After a senior US official suggested that, with its assertive behavior, China poses a threat to the rules-based international order, Beijing has blasted Washington’s long history of aggressive foreign policies, calling it to drop its coercive diplomacy.
In remarks made during a major NATO summit in Romania earlier this week, US Secretary of State Antony Blinken pointed out that the US is concerned by China’s coercive policies and use of disinformation as well as by its rapid, opaque military build‑up, including its cooperation with Russia.
Blinken, however, insisted that Washington is open to constructive dialogue with China and is not seeking a new Cold War.
Along with other NATO leaders, he declared Beijing a systemic challenge to the NATO bloc and areas relevant to alliance security.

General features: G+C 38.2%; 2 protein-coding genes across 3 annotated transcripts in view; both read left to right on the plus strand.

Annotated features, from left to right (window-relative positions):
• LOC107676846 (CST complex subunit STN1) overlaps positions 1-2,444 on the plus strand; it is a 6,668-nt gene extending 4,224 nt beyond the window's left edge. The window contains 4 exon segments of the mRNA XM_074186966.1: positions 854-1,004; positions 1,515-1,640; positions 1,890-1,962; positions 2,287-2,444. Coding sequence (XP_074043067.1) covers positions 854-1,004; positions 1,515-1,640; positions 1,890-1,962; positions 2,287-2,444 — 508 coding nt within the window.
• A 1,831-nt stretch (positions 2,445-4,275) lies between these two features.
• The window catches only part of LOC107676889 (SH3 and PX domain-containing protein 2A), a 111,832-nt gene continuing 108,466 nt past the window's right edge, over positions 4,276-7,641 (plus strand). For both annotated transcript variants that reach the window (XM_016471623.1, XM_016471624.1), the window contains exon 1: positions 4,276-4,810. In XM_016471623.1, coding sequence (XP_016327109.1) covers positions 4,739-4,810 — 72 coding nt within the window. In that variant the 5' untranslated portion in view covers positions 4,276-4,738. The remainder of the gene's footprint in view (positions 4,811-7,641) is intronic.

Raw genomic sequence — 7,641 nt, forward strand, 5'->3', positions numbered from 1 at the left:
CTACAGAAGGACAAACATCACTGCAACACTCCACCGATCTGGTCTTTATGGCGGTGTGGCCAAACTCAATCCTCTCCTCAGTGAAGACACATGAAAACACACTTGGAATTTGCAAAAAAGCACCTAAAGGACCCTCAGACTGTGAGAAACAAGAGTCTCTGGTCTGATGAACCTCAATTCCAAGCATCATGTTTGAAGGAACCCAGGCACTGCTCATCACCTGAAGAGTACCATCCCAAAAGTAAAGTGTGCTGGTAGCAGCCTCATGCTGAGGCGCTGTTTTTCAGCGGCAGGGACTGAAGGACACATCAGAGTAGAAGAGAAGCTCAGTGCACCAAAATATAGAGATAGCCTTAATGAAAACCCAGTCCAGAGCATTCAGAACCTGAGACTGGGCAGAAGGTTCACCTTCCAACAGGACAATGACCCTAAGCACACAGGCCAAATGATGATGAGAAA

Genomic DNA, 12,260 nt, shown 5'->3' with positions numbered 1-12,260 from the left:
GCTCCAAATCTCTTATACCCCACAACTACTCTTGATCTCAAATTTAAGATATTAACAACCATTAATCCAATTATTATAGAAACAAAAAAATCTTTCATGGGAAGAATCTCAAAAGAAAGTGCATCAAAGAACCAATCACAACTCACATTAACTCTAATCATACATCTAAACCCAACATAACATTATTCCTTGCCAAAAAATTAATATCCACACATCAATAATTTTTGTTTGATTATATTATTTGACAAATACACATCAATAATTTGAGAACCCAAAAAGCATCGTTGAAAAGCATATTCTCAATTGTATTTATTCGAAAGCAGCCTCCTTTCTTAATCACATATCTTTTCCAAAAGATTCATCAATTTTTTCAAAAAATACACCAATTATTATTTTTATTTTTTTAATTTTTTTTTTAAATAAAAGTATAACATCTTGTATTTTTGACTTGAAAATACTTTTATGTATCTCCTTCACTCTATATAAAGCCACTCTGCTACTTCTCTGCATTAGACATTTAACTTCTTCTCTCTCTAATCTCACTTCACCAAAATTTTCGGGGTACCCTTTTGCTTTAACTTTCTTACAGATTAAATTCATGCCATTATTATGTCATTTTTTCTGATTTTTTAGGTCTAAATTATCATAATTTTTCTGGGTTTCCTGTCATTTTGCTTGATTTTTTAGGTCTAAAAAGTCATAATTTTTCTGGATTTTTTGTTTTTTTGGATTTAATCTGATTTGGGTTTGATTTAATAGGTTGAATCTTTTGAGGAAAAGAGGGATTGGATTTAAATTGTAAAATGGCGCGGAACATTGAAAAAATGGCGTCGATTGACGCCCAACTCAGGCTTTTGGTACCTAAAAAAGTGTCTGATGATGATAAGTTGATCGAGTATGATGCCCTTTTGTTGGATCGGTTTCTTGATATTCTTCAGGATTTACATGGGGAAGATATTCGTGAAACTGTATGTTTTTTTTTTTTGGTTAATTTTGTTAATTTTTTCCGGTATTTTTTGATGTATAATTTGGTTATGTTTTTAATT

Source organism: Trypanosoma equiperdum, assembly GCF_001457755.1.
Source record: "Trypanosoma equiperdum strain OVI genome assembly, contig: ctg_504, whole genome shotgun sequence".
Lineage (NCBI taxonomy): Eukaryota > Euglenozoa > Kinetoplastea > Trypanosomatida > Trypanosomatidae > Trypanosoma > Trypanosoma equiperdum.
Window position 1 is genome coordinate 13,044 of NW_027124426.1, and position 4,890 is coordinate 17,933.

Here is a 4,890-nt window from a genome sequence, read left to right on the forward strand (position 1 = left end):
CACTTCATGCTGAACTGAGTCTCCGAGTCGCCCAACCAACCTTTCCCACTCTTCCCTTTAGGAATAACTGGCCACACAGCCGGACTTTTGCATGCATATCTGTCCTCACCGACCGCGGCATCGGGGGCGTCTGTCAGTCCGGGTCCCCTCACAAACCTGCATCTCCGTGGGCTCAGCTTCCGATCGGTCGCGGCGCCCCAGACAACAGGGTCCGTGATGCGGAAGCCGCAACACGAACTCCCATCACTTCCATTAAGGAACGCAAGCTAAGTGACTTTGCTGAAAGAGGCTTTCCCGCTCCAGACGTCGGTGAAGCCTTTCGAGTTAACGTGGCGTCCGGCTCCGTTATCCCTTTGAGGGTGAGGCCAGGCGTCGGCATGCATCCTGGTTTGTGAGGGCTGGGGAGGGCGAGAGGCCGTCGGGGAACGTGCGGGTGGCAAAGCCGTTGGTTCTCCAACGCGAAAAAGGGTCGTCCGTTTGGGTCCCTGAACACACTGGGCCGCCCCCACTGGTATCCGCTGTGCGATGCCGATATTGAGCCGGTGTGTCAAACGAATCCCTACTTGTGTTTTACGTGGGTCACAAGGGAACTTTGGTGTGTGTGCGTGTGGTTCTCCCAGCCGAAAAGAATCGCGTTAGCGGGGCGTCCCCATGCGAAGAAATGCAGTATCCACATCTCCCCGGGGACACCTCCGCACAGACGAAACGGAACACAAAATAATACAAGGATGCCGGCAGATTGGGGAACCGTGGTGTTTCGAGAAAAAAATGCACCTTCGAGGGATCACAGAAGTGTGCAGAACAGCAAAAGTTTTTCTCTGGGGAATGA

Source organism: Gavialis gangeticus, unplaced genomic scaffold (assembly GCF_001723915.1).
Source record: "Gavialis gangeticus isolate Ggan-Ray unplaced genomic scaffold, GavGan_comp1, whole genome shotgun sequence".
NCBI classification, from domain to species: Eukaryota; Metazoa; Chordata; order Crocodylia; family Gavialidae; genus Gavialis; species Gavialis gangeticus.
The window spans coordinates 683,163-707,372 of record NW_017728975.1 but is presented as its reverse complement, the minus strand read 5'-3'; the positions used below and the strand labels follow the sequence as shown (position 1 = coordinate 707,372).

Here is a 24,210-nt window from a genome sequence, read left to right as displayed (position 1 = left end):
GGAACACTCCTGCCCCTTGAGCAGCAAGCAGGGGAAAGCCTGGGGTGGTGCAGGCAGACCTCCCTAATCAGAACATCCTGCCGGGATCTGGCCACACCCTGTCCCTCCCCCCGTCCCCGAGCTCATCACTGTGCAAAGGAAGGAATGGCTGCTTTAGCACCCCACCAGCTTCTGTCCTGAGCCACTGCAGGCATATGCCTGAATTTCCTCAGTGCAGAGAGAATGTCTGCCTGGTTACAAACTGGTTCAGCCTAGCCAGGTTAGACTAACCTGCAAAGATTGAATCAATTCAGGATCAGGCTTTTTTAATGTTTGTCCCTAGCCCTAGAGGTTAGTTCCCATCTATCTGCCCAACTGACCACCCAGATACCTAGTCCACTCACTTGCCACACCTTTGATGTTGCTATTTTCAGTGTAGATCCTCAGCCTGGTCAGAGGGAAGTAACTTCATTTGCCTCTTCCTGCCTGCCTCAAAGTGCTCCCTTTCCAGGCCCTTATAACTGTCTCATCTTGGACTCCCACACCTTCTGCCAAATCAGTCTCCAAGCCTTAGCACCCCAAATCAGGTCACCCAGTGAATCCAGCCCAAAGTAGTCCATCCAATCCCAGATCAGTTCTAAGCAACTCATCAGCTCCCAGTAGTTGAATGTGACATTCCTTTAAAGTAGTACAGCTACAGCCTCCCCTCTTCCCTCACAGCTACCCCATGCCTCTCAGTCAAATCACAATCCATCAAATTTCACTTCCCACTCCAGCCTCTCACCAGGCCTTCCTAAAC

Previously in October, the Pentagon has sought more deterrence against a list of threats headed by China and Russia and unveiled a new collection of documents describing a comprehensive security policy for the US.
American officials frequently label China as Washington’s top competitor.
Asked to respond to those remarks, Chinese Foreign Ministry spokesman Zhao Lijian said during a Friday press briefing that Washington’s comments reflect the entrenched Cold War mentality and ideological bias and are not based on facts.
Zhao, in return, branded the US the origin and expert of coercive diplomacy, which ranges from the threat of force to political isolation, from economic sanction to technological blockade.
Observing that US military spending outpaces the next nine countries combined, he also shot back that it is the US, not China, that resorts to wanton use of force to stir up trouble across the world, undermining international and regional security and stability.
Underscoring Washington’s military operations in countries like Iraq, Afghanistan and Libya have led to innumerable humanitarian tragedies, Zhao pointed out that the US, which runs more than 800 overseas military bases, was not at war for only 16 years throughout its nearly 250 years of history.
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